Aurora -- A famed piece of Cleveland history from yesteryear will make its return later this year.
The Euclid Beach Park grand carousel, which was built in 1910, operated until the amusement park closed in 1969. Now, the carousel that created so many fond memories is returning to Cleveland in a project spearheaded by the Euclid Beach Park Carousel Society, Euclid Beach Park Now and the Western Reserve Historical Society.
The grand carousel is being resurrected as part of a $2.2 million project funded by donations. It will be located at the Western Reserve Historical Society in University Circle, where a 32-foot tall glass pavilion sits at the corner of East Boulevard and East 108th Street.
"The goal was to restore the carousel to the way it was in 1910," said John Frato, president of Euclid Beach Now and former Board secretary of the carousel society. "The carousel is an important piece of Cleveland history."
Frato was the guest speaker March 19 at the Aurora Study Club's monthly meeting at the Church in Aurora. He was accompanied by Dudley Humphrey, great-grandson of the original Euclid Beach Park owners.
Frato said Humphrey has been instrumental in fundraising efforts for the carousel restoration project.
Frato said once the carousel "is brought back to life, the park's rich history can be shared and appreciated by future generations of Greater Clevelanders."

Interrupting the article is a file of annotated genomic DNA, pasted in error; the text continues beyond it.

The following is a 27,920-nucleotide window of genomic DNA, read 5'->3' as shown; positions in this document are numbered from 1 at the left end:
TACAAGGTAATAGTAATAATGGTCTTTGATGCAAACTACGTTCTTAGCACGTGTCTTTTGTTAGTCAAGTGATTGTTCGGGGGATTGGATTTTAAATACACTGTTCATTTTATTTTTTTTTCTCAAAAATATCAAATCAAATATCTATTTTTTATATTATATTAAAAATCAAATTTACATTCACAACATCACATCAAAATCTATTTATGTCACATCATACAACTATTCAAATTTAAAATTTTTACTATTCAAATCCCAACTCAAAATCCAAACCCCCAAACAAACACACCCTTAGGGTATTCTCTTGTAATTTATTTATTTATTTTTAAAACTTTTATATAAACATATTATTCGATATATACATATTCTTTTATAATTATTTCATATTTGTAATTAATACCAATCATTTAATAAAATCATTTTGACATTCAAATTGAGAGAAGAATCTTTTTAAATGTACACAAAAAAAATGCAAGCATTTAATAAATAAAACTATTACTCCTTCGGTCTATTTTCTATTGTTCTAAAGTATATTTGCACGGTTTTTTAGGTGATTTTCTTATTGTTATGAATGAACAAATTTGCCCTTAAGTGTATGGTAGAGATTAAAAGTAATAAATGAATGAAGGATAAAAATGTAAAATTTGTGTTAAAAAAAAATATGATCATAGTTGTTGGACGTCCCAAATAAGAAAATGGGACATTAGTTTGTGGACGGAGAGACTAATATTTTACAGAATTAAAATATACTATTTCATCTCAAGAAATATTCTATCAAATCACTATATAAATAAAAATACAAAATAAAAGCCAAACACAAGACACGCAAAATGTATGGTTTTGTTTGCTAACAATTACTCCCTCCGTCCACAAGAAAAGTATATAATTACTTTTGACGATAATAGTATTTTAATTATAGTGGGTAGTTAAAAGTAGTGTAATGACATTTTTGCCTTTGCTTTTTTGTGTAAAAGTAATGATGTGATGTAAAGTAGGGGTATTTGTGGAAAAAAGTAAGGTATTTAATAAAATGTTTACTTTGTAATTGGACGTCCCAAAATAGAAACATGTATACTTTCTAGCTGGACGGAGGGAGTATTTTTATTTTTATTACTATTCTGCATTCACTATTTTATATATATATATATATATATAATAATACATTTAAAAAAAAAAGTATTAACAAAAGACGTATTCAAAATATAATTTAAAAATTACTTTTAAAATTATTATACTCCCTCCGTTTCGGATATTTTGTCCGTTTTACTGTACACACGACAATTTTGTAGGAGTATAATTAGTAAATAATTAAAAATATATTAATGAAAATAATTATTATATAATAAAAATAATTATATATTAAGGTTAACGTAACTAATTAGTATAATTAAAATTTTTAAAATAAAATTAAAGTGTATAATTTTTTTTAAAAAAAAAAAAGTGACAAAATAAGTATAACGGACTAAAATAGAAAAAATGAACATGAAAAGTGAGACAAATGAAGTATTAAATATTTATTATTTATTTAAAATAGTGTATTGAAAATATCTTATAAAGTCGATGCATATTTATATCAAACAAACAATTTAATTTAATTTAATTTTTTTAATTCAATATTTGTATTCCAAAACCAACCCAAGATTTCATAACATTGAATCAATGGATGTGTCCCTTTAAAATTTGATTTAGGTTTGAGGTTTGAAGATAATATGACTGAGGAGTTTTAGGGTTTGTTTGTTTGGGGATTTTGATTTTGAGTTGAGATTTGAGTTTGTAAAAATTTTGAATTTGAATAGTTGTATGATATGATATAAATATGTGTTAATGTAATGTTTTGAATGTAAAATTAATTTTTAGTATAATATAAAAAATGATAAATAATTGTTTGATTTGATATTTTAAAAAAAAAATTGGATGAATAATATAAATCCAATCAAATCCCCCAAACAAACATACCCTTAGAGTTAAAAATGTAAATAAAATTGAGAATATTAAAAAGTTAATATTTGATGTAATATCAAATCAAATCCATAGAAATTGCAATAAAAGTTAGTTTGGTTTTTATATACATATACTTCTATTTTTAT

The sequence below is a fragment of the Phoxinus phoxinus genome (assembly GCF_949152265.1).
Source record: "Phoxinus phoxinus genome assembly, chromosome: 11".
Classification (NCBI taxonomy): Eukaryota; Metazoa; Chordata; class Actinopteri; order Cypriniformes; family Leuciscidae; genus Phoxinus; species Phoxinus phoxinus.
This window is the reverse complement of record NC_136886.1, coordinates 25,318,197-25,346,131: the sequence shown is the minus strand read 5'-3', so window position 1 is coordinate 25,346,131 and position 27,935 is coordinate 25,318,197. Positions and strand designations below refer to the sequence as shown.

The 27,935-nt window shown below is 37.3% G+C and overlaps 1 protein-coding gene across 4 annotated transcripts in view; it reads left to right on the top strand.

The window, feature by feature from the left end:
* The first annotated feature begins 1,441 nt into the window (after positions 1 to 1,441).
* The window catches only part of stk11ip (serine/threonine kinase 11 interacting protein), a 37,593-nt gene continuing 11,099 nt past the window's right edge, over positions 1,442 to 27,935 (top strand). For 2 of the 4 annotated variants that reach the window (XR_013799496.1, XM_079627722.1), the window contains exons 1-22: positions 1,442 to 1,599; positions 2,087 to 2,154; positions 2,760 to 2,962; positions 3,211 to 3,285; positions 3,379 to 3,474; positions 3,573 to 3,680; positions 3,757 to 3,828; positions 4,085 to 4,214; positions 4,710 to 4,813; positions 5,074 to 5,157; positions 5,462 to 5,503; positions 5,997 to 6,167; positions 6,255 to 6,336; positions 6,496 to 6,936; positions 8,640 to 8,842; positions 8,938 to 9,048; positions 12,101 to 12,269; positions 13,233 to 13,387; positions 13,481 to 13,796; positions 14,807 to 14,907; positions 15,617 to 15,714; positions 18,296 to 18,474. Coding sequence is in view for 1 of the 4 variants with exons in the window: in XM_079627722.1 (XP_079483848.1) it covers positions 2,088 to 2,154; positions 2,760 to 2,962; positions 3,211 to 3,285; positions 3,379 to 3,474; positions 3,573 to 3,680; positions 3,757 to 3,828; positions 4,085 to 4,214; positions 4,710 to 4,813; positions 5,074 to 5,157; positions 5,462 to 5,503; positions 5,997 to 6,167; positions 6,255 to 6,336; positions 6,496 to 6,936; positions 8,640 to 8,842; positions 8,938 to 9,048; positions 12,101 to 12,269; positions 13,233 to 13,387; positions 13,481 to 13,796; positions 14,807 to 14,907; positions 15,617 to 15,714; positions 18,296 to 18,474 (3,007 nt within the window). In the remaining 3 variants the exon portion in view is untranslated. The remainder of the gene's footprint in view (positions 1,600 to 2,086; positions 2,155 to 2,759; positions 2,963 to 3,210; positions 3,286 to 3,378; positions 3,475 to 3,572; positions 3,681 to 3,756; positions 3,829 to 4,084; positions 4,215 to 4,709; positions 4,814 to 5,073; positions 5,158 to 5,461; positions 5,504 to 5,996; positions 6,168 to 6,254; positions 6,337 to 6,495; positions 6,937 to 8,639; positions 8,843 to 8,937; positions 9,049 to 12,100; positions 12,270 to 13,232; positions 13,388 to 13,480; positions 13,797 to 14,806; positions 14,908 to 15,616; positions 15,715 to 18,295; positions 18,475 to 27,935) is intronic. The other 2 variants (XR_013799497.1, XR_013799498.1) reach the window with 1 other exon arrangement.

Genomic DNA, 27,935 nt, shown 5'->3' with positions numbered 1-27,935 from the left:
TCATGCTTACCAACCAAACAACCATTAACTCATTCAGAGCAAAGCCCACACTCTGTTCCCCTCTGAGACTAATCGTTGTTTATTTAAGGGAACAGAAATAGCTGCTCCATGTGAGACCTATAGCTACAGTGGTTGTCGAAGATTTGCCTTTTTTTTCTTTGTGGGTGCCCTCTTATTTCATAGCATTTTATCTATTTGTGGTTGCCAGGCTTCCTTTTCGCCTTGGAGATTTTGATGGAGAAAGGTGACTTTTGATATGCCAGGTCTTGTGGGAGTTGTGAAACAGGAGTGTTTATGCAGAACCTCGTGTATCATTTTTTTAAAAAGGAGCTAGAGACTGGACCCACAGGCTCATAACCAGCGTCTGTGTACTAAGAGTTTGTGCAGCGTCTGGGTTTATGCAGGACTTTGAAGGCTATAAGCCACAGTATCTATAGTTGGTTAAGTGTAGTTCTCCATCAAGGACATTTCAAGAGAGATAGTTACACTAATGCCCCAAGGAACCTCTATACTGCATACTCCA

Groundbreaking on the pavilion was April 17, 2012. Frato estimated the carousel will be ready for public use in November 2014.
In its heyday, Euclid Beach Park was a legendary amusement park, Frato said.
In the late 1960s, the owners "said next year  would be their last year, but nobody really believed it would close," Frato said.
After the park shut its doors, the grand carousel and some of the other rides were purchased by an amusement park called Palace Playland in the Atlantic Ocean resort town of Old Orchard Beach, Maine.
FRATO SAID the Maine park closed after its owners declared bankruptcy in 1996.
In 1997, the carousel was purchased at auction in Cleveland for $715,000 -- a record price for a carousel at an auction, according to Frato. The buyer was the Trust for Public Land, which used temporary funding from the Ford Foundation, according to the Western Reserve Historical Society website. The plan was to restore the carousel and operate it at Cleveland's North Coast Harbor.
Fifty-four horses and two chariots, which were part of the purchase at the auction, were put in storage by the historical society.
The plan stalled after funding fell short, but it was revived in 2009 when the Euclid Beach Park Carousel Society presented a plan to Euclid Beach Park Now to locate the carousel in University Circle. The plans were OK'd by the Western Reserve Historical Society.
In 2011, Carousel Works in Mansfield, a carousel maker and restorer, signed on to restore the carousel horses. "They painted the horses and decorative components," Frato said. "We're really pleased to have them involved."
During the restoration project, it was discovered that four horses were missing -- there should have been 58 -- and four replacement horses were carved by Carousel Works.
The carousel mechanism is being rebuilt, costing about $500,000, also from donations.
Frato said there will be vintage photos of Cleveland from 1910-1930 on display.
"We'll have a lot of photos there to engage people," he said.
Bricks are available for sponsorship and memberships in the Euclid Beach Park Carousel Society are available. For more on the carousel project, go on the website to www.clevelandcarousel.org, or call 216-752-1505.
Phone: 330-541-9400 ext. 4187
Twitter: Mike Lesko@MikeLesko_RPC